First, Do No Harm: Pennsylvania Youth Deserve Protection From Conversion Therapy | Opinion


We recently discovered that young people in Pennsylvania are still undergoing conversion treatment for their gender identity and/or sexual orientation. When we also learned that some of the people providing the treatment were licensed by the Commonwealth of Pennsylvania, we were more than disturbed.

Conversion therapy is a pseudo-scientific treatment based on the assumption that a homosexual or transgender person is mentally ill and can be converted to heterosexual or cisgender. This is especially problematic for minors in some Pennsylvania counties, as adults have the power to compel them into conversion treatment.

All major medical and educational associations strongly oppose the practice of conversion treatments on minors. The practice lacks scientific credibility, is unethical, and operates on the mistaken belief that being LGBTQ is a disorder that requires treatment. These organizations include, but are not limited to, the American Medical Association, American Psychological Association, American Academy of Pediatrics, National Education Association, and National Association of Social Workers.

We know the link between conversion therapy and suicidality is real. In 2021, more than 5,000 young Pennsylvanians contacted the Trevor Project crisis hotline. An estimated 500,000 LGBTQ youth in the United States were at risk of undergoing conversion treatment last year. Additionally, a new peer-reviewed study last month in JAMA Pediatrics found that the practice of conversion therapy on LGBTQ youth, and its associated harms, costs the United States an estimated $9.23 billion a year. . The full article, “Humanistic and Economic Burden of Conversion Therapy on LGBTQ Youth in the United States: A Systematic Literature Review and Economic Evaluation,” can be found here.

Conversion treatment is prohibited in 20 states, the District of Columbia and Puerto Rico, as well as in more than 100 municipalities. In Pennsylvania, Allegheny County, as well as Pittsburgh, Philadelphia, Allentown, Reading, Scranton, State College, Yardley, Bellefonte, Bethlehem, Erie, Scranton, Newtown, and Middletown Township have all banned conversion treatment.

As therapists, counselors, and trusted counselors to LGBTQ youth, we advocate for their mental health and are passionate about protecting LGBTQ youth from this dangerous practice. Youth undergoing conversion treatment reported more than twice the rate of suicide attempts compared to those who did not. This so-called “therapy” poses critical health risks for LGBTQ minors, such as increased risks of depression, suicidality and substance abuse.

As professionals, we are troubled by the presence of practitioners carrying out conversion treatments on young LGBTQ+ people in the Commonwealth. We call for an end to fraudulent and harmful behavior inflicted by adults. Well-intentioned or not, the treatment does not work. Most importantly, all practitioners in our respected fields must uphold the ethical standards of the profession and uphold these standards of care. We are offended to know that peers violate these standards, which casts doubt on the validity of all our work.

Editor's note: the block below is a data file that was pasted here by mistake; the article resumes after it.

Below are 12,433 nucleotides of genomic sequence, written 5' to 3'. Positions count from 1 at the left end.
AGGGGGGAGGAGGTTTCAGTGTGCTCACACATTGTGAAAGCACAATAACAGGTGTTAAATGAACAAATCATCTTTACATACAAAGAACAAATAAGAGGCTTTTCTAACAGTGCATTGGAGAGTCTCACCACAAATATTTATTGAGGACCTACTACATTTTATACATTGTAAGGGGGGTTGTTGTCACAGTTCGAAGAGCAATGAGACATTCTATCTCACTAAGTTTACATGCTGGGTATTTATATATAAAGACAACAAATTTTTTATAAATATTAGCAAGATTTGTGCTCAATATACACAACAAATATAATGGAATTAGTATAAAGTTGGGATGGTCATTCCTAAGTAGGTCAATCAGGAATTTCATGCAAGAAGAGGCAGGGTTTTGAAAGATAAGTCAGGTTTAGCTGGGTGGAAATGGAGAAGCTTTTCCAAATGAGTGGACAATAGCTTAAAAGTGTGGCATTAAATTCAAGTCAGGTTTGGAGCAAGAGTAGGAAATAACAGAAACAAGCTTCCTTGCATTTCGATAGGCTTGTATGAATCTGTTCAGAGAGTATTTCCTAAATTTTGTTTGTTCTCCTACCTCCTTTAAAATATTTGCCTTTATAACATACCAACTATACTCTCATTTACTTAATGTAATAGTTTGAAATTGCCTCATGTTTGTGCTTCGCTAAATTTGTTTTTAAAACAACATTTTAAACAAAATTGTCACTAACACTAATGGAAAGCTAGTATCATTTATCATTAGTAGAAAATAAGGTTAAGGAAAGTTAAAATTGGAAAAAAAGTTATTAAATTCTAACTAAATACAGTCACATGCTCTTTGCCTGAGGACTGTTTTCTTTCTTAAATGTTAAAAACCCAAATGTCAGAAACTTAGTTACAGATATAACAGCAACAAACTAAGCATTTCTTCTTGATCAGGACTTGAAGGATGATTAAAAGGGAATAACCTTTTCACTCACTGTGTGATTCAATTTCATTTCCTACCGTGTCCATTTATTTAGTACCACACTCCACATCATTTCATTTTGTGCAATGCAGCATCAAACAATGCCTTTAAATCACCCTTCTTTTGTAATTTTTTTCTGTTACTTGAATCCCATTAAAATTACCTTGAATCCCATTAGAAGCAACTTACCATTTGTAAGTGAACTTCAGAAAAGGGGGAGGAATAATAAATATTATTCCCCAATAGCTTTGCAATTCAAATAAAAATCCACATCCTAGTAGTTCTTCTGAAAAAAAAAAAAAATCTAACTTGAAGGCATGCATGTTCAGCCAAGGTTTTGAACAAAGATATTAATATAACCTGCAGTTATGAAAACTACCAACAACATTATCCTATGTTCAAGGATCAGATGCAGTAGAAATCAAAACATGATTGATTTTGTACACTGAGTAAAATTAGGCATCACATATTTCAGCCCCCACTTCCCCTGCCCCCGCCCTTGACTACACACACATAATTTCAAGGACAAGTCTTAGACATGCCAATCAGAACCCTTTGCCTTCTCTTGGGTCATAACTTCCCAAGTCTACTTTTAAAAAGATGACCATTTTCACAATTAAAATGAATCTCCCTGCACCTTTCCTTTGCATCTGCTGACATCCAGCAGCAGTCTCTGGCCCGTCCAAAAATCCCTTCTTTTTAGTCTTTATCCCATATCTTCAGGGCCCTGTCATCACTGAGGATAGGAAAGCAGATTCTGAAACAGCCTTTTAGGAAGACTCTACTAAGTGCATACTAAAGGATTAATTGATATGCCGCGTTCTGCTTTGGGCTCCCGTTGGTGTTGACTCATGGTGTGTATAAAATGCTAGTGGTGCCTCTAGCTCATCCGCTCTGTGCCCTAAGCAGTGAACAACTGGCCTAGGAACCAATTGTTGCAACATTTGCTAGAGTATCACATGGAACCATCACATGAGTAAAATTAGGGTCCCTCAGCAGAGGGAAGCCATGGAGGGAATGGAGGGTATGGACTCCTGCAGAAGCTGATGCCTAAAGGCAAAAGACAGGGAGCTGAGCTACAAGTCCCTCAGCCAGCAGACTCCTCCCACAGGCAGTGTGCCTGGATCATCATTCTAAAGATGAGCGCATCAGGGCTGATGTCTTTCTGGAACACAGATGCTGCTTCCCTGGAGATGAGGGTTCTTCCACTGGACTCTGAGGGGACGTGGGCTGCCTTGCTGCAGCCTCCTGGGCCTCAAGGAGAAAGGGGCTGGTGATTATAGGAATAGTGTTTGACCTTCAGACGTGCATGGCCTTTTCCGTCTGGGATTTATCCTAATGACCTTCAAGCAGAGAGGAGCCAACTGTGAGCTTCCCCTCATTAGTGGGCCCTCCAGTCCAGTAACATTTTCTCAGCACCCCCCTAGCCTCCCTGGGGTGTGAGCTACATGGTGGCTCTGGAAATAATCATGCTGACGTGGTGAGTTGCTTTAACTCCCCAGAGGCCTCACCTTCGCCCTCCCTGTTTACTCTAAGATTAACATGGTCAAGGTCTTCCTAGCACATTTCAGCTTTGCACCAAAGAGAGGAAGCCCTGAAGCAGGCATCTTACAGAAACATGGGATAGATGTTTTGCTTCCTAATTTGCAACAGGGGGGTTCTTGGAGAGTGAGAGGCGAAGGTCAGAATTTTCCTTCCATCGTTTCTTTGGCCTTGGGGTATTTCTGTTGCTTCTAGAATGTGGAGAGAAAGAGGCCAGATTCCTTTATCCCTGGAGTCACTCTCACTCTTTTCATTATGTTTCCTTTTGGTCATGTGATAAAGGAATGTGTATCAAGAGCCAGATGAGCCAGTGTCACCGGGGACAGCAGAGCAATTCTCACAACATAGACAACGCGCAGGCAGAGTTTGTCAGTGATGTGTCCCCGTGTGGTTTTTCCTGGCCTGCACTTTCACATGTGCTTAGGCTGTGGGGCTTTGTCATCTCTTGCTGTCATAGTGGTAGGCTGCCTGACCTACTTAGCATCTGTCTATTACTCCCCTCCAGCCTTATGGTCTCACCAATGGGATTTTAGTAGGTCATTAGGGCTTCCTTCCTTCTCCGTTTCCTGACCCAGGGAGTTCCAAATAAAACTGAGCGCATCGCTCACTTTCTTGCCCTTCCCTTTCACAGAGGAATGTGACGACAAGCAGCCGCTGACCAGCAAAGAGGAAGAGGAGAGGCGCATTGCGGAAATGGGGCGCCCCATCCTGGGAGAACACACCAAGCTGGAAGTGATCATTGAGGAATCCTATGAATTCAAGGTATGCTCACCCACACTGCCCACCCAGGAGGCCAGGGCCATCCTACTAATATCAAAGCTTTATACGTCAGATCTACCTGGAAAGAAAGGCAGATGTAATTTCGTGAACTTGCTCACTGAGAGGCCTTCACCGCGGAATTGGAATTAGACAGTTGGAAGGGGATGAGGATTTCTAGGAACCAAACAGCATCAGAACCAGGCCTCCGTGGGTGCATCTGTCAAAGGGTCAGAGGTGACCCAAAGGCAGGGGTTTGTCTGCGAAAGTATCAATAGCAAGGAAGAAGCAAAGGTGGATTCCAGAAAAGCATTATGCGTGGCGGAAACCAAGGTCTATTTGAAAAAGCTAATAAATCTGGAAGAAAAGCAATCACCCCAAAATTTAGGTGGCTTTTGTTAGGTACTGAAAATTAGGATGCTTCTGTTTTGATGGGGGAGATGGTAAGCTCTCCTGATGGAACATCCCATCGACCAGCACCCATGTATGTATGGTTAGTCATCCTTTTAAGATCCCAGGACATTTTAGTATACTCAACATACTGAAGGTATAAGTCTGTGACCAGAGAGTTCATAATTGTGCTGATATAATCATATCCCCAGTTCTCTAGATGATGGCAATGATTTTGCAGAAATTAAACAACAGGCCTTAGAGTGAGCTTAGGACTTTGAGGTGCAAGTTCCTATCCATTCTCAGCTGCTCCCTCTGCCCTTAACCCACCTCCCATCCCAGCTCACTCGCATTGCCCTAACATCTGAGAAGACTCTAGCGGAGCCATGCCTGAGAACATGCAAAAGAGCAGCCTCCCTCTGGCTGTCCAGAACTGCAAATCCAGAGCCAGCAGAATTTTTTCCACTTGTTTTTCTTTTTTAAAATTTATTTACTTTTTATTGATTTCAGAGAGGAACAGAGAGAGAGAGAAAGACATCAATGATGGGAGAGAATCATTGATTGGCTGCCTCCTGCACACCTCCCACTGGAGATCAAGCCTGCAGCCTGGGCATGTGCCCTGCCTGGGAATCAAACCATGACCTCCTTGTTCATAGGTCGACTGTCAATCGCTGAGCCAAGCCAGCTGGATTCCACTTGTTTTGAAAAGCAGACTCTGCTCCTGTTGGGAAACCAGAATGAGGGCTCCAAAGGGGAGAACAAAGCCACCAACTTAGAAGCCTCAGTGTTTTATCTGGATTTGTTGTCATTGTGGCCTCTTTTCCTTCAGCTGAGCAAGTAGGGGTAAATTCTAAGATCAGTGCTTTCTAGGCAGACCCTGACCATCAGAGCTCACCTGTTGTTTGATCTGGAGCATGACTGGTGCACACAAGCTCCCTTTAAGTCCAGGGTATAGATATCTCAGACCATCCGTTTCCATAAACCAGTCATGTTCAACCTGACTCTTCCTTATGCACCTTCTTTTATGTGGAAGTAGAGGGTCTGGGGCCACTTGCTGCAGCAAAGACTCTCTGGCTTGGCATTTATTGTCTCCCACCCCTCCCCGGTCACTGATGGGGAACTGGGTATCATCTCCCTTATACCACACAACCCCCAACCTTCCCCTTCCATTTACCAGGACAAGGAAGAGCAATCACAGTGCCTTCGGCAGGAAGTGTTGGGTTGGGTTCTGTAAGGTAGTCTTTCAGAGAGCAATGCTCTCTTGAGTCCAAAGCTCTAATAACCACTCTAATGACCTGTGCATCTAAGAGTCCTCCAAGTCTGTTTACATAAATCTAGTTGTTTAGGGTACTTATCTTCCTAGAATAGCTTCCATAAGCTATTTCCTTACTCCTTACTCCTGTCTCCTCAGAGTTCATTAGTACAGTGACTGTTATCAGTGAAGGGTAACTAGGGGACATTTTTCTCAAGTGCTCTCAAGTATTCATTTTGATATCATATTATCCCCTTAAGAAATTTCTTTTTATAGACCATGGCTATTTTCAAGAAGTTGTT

As leaders of our respective national organizations [representing respectfully 3,400psychologists and 4,100 professional social workers within the Commonwealth], we believe that the conversion treatment tarnishes the meaning of our professional licenses to the public. As the voice of our professional associations and members, we say our license to practice is a call to do no harm first. We believe that the scientifically backed thing, the right thing, the ethical thing, and the only practical thing is to end the practice of this “treatment” immediately.

Categorically, there should be no conversion therapy or treatment options for young people in Pennsylvania, including under the banner of our Pennsylvania licenses.

We call on the Pennsylvania General Assembly and/or Executive Branch to ensure that the practice of so-called conversion therapy with minors is prohibited throughout the Commonwealth.

Johanna G. Byrd, ACSW, IOM, CAE, Executive Director, National Association of Social Workers – Pennsylvania Chapter (NASW-PA)

Kristie Jo King, LSW, CDP, President, National Association of Social Workers, Pennsylvania Chapter (NASW-PA)

Molly Cowan, PsyD, Director of Professional Affairs, Pennsylvania Psychological Association

Bradley C. Norford, PhD, President, Pennsylvania Psychological Association


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